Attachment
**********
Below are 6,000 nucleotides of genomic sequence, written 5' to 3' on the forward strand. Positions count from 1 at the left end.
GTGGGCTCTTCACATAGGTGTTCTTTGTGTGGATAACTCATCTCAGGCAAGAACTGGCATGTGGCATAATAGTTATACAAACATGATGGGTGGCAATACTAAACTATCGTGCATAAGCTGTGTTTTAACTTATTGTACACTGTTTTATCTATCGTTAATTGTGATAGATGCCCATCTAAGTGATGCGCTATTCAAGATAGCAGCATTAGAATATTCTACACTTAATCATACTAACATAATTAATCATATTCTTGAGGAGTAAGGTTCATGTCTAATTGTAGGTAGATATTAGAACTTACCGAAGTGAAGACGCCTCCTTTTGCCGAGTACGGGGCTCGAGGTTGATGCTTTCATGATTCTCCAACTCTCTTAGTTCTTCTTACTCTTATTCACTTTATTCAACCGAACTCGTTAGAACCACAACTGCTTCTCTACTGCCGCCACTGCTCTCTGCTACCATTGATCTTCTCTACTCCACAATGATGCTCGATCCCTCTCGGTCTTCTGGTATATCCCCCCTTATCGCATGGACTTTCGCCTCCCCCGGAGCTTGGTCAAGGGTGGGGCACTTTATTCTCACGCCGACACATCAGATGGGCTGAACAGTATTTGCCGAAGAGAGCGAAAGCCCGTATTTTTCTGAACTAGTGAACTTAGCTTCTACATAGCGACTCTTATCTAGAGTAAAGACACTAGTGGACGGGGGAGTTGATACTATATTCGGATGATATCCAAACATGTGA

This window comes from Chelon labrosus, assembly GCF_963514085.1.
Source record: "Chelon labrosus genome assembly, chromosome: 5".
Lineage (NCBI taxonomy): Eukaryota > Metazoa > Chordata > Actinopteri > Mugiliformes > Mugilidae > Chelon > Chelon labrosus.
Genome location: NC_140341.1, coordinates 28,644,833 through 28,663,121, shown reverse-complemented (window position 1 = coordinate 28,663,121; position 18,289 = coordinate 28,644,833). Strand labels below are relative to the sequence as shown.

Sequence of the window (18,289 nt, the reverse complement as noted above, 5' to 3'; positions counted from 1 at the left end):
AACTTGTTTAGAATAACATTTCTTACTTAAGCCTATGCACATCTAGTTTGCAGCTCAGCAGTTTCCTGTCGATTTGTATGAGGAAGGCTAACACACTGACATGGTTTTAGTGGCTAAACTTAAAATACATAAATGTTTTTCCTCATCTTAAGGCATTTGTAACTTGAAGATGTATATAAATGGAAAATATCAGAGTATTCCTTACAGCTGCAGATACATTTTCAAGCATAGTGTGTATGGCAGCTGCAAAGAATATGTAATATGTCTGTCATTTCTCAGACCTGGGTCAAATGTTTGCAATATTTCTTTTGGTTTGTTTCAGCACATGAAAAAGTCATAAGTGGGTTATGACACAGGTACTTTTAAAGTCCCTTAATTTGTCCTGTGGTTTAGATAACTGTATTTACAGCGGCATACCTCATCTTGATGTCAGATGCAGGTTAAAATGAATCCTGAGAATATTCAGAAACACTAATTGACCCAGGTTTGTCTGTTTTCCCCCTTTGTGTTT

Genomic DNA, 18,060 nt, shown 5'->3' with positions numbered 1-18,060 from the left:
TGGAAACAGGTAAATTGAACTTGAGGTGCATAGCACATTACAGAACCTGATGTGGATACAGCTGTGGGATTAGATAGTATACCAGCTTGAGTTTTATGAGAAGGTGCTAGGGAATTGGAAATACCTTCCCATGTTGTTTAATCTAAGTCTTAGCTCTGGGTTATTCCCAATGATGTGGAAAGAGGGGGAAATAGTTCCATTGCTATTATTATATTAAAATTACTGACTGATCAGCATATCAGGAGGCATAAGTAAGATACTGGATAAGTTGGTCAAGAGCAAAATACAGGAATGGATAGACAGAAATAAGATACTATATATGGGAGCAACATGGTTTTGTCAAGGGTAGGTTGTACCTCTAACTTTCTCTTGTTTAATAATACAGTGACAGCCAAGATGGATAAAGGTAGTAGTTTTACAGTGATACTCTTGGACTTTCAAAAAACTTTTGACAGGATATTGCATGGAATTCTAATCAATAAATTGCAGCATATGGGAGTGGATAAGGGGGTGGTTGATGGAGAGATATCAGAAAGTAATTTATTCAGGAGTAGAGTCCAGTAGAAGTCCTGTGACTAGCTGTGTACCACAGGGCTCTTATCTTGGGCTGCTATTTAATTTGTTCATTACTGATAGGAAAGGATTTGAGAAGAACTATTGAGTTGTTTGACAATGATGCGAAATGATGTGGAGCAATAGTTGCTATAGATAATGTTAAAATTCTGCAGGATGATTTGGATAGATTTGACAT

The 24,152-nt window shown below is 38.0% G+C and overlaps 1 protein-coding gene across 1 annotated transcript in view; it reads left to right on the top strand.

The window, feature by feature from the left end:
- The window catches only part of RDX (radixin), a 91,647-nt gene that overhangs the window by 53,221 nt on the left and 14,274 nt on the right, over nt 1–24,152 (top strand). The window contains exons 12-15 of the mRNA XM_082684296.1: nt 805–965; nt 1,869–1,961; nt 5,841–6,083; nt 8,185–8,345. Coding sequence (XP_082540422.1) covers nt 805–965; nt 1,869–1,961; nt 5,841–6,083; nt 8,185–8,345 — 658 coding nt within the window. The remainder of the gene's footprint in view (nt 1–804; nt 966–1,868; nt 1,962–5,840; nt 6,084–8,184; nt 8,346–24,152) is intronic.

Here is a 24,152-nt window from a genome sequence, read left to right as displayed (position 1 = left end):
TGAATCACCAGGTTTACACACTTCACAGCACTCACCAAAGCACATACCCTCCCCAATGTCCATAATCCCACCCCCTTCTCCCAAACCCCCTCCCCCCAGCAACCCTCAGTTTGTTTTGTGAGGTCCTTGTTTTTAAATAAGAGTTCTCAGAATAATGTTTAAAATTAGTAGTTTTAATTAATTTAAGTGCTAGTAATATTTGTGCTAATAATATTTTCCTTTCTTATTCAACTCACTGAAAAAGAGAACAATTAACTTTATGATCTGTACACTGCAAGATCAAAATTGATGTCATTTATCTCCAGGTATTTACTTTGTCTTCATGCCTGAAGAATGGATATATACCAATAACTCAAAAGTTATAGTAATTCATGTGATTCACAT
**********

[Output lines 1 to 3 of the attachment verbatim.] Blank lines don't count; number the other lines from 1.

Below are 6,000 nucleotides of genomic sequence, written 5' to 3' on the forward strand. Positions count from 1 at the left end.
GTGGGCTCTTCACATAGGTGTTCTTTGTGTGGATAACTCATCTCAGGCAAGAACTGGCATGTGGCATAATAGTTATACAAACATGATGGGTGGCAATACTAAACTATCGTGCATAAGCTGTGTTTTAACTTATTGTACACTGTTTTATCTATCGTTAATTGTGATAGATGCCCATCTAAGTGATGCGCTATTCAAGATAGCAGCATTAGAATATTCTACACTTAATCATACTAACATAATTAATCATATTCTTGAGGAGTAAGGTTCATGTCTAATTGTAGGTAGATATTAGAACTTACCGAAGTGAAGACGCCTCCTTTTGCCGAGTACGGGGCTCGAGGTTGATGCTTTCATGATTCTCCAACTCTCTTAGTTCTTCTTACTCTTATTCACTTTATTCAACCGAACTCGTTAGAACCACAACTGCTTCTCTACTGCCGCCACTGCTCTCTGCTACCATTGATCTTCTCTACTCCACAATGATGCTCGATCCCTCTCGGTCTTCTGGTATATCCCCCCTTATCGCATGGACTTTCGCCTCCCCCGGAGCTTGGTCAAGGGTGGGGCACTTTATTCTCACGCCGACACATCAGATGGGCTGAACAGTATTTGCCGAAGAGAGCGAAAGCCCGTATTTTTCTGAACTAGTGAACTTAGCTTCTACATAGCGACTCTTATCTAGAGTAAAGACACTAGTGGACGGGGGAGTTGATACTATATTCGGATGATATCCAAACATGTGA

This window comes from Chelon labrosus, assembly GCF_963514085.1.